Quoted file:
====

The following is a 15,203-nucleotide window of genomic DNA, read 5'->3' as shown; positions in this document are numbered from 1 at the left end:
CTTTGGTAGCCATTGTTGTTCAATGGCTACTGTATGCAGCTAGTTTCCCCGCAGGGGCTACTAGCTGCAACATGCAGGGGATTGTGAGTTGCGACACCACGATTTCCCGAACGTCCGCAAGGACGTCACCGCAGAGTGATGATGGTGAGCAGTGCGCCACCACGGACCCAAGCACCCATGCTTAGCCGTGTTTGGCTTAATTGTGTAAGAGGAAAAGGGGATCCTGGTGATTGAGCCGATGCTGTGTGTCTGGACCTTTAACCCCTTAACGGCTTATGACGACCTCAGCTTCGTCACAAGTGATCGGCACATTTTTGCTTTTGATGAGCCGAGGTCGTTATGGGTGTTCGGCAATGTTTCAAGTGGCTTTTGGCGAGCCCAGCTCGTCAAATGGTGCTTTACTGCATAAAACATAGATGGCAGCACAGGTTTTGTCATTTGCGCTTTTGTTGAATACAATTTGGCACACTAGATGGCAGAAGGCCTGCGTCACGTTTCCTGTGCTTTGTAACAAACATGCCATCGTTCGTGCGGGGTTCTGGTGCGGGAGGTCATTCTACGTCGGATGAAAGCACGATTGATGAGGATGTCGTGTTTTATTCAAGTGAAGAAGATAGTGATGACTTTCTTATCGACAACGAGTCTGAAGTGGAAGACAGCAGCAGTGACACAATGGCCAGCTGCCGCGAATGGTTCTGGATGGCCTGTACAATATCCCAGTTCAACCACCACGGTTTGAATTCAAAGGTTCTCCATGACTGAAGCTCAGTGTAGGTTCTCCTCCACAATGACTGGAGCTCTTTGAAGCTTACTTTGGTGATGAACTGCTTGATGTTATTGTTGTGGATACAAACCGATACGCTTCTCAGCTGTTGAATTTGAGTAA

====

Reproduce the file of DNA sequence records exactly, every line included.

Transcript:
The following is a 15,203-nucleotide window of genomic DNA, read 5'->3' as shown; positions in this document are numbered from 1 at the left end:
CTTTGGTAGCCATTGTTGTTCAATGGCTACTGTATGCAGCTAGTTTCCCCGCAGGGGCTACTAGCTGCAACATGCAGGGGATTGTGAGTTGCGACACCACGATTTCCCGAACGTCCGCAAGGACGTCACCGCAGAGTGATGATGGTGAGCAGTGCGCCACCACGGACCCAAGCACCCATGCTTAGCCGTGTTTGGCTTAATTGTGTAAGAGGAAAAGGGGATCCTGGTGATTGAGCCGATGCTGTGTGTCTGGACCTTTAACCCCTTAACGGCTTATGACGACCTCAGCTTCGTCACAAGTGATCGGCACATTTTTGCTTTTGATGAGCCGAGGTCGTTATGGGTGTTCGGCAATGTTTCAAGTGGCTTTTGGCGAGCCCAGCTCGTCAAATGGTGCTTTACTGCATAAAACATAGATGGCAGCACAGGTTTTGTCATTTGCGCTTTTGTTGAATACAATTTGGCACACTAGATGGCAGAAGGCCTGCGTCACGTTTCCTGTGCTTTGTAACAAACATGCCATCGTTCGTGCGGGGTTCTGGTGCGGGAGGTCATTCTACGTCGGATGAAAGCACGATTGATGAGGATGTCGTGTTTTATTCAAGTGAAGAAGATAGTGATGACTTTCTTATCGACAACGAGTCTGAAGTGGAAGACAGCAGCAGTGACACAATGGCCAGCTGCCGCGAATGGTTCTGGATGGCCTGTACAATATCCCAGTTCAACCACCACGGTTTGAATTCAAAGGTTCTCCATGACTGAAGCTCAGTGTAGGTTCTCCTCCACAATGACTGGAGCTCTTTGAAGCTTACTTTGGTGATGAACTGCTTGATGTTATTGTTGTGGATACAAACCGATACGCTTCTCAGCTGTTGAATTTGAGTAA